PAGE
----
Thomas H. Harbold <harbolth@ctrvax.Vanderbilt.Edu> noted this variation to the second verse:

... By his hands we all are fed,
Give us, Lord, our daily bread. Amen.

Kirk Delzell <poolpal@netins.net> contributed this variation:

... Now we thank him for our food.
Gonna thank him morning and night
We gonna thank our God
because he is out of sight.

Tim Chambers <mealpryr13@timchambersusa.com> adds, My son also learned this at day care as a prelude to "God is great…" Kids do the actions specified by the words ("them" refers to hands):

Open shut them, open shut them,
Give a little clap, clap, clap.
Open shut them, open shut them,
Put them in your lap, lap, lap.

God is Grace, God is Good.
Let us thank him for this food. Amen.

That's what we used to say in Pre-school. -- Perfect12c@aol.com

Here's another one my son brought home from day care.

(Sung to the tune of Are You Sleeping, Brother John?)

God our Father, God our Father,
We thank you, we thank you,
For our many blessings, for our many blessings,
A-ah-men, A-ah-men.

Contributed by Tim Chambers <mealpryr14@timchambersusa.com>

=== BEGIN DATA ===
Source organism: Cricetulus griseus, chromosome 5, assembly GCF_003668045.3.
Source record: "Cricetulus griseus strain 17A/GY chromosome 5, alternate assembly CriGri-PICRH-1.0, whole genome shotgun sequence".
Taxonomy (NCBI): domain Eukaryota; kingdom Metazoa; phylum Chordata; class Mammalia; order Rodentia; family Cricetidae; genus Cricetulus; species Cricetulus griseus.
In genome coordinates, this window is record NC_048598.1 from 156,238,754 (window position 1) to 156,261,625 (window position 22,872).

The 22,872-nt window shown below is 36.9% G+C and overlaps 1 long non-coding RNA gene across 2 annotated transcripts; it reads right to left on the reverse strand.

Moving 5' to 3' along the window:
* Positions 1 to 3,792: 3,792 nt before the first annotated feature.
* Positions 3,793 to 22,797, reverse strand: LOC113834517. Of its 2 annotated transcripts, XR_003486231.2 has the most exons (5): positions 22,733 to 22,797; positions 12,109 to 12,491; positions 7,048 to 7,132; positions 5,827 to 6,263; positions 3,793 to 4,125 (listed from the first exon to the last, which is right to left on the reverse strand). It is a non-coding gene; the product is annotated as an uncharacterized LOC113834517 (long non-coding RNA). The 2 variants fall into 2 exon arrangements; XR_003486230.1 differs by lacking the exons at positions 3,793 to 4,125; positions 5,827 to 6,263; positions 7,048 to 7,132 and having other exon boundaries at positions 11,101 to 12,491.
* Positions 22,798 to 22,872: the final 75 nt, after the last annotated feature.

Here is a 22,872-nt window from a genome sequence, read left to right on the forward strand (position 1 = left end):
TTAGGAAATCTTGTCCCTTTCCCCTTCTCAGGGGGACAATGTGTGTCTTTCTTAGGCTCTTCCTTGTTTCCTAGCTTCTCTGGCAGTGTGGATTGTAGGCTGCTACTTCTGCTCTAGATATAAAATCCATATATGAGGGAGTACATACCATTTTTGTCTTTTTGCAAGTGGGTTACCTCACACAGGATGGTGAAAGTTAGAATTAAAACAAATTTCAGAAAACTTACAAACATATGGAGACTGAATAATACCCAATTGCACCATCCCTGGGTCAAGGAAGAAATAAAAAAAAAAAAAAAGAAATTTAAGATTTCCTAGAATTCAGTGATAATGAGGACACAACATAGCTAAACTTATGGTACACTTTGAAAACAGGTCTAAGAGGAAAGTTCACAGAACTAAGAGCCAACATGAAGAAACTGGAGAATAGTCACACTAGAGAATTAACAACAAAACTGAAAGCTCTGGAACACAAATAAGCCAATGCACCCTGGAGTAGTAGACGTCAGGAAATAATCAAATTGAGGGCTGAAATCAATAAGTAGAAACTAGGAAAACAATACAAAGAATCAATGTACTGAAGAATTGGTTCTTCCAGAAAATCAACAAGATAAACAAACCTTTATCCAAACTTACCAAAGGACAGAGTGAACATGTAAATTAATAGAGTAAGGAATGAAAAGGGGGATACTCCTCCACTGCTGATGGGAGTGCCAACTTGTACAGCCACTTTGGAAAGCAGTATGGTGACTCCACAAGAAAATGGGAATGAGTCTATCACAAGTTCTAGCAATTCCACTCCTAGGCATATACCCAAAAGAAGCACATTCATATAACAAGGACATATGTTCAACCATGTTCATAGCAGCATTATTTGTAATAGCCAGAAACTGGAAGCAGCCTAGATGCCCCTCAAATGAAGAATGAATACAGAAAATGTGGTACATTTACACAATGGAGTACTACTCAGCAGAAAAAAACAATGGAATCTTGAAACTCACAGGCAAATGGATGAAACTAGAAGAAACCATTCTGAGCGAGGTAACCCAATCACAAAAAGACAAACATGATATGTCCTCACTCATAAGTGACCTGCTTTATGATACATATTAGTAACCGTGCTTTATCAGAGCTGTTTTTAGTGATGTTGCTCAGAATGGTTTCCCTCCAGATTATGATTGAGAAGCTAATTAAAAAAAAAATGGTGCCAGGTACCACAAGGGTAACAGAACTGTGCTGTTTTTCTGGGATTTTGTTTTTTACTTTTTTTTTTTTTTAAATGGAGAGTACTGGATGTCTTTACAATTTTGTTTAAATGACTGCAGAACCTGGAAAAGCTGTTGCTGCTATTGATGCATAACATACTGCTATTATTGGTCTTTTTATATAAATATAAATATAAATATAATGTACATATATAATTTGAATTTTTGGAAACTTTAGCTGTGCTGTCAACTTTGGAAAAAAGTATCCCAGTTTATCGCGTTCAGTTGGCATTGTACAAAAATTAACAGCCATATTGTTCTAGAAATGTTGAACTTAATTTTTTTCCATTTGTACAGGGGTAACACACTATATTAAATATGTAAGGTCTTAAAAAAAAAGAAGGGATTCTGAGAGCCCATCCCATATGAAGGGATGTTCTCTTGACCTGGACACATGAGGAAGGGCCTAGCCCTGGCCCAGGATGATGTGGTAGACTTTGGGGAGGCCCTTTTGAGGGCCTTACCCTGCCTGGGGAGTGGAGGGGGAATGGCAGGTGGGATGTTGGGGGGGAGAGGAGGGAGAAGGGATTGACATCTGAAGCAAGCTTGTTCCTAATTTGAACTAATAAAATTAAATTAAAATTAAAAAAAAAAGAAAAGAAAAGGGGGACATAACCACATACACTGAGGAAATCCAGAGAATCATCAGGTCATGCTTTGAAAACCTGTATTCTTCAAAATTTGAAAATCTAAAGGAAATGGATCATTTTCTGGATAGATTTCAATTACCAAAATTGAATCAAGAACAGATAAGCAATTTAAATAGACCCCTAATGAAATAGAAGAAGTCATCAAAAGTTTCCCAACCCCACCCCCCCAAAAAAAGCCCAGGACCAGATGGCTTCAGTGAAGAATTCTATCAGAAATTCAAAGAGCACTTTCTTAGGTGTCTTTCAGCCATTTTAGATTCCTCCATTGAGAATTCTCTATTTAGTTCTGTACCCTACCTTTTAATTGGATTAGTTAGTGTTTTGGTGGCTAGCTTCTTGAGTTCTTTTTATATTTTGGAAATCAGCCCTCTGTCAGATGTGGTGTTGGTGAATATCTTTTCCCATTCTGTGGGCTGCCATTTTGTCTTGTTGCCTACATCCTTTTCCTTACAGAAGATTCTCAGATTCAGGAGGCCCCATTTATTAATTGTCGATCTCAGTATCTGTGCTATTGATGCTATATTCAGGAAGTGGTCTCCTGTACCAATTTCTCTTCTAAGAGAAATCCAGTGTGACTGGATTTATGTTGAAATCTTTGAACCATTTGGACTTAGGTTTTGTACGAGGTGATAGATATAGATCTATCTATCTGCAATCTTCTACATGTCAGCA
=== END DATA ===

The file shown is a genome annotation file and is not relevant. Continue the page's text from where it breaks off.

The Edmondson family has a search on for the shortest grace:

All time winner Two runners up
Ta, Pa. Amen. Good food,
Good meat,
Good Lord,
Let's eat. Amen.
Bless this bunch
As they munch
Their lunch. Amen.

Contributed by Rick Edmondson <rick@hunter.co.uk>

[I think the following variation has a more pleasing meter. - ed.]

I once heard a lovely, short and sweet, grace said by a former Lord Mayor of London one lunchtime:

Bless the bunch that munch this lunch.

Contributed by Fiona Donovan <donovan_fiona@hotmail.com>

Family legend has it that when my grandfather was a cadet at The Royal Military Academy at Woolwich (before the 1914-18 war) he was put on a charge for saying the grace as if he was giving a parade ground order. Their grace was two words only: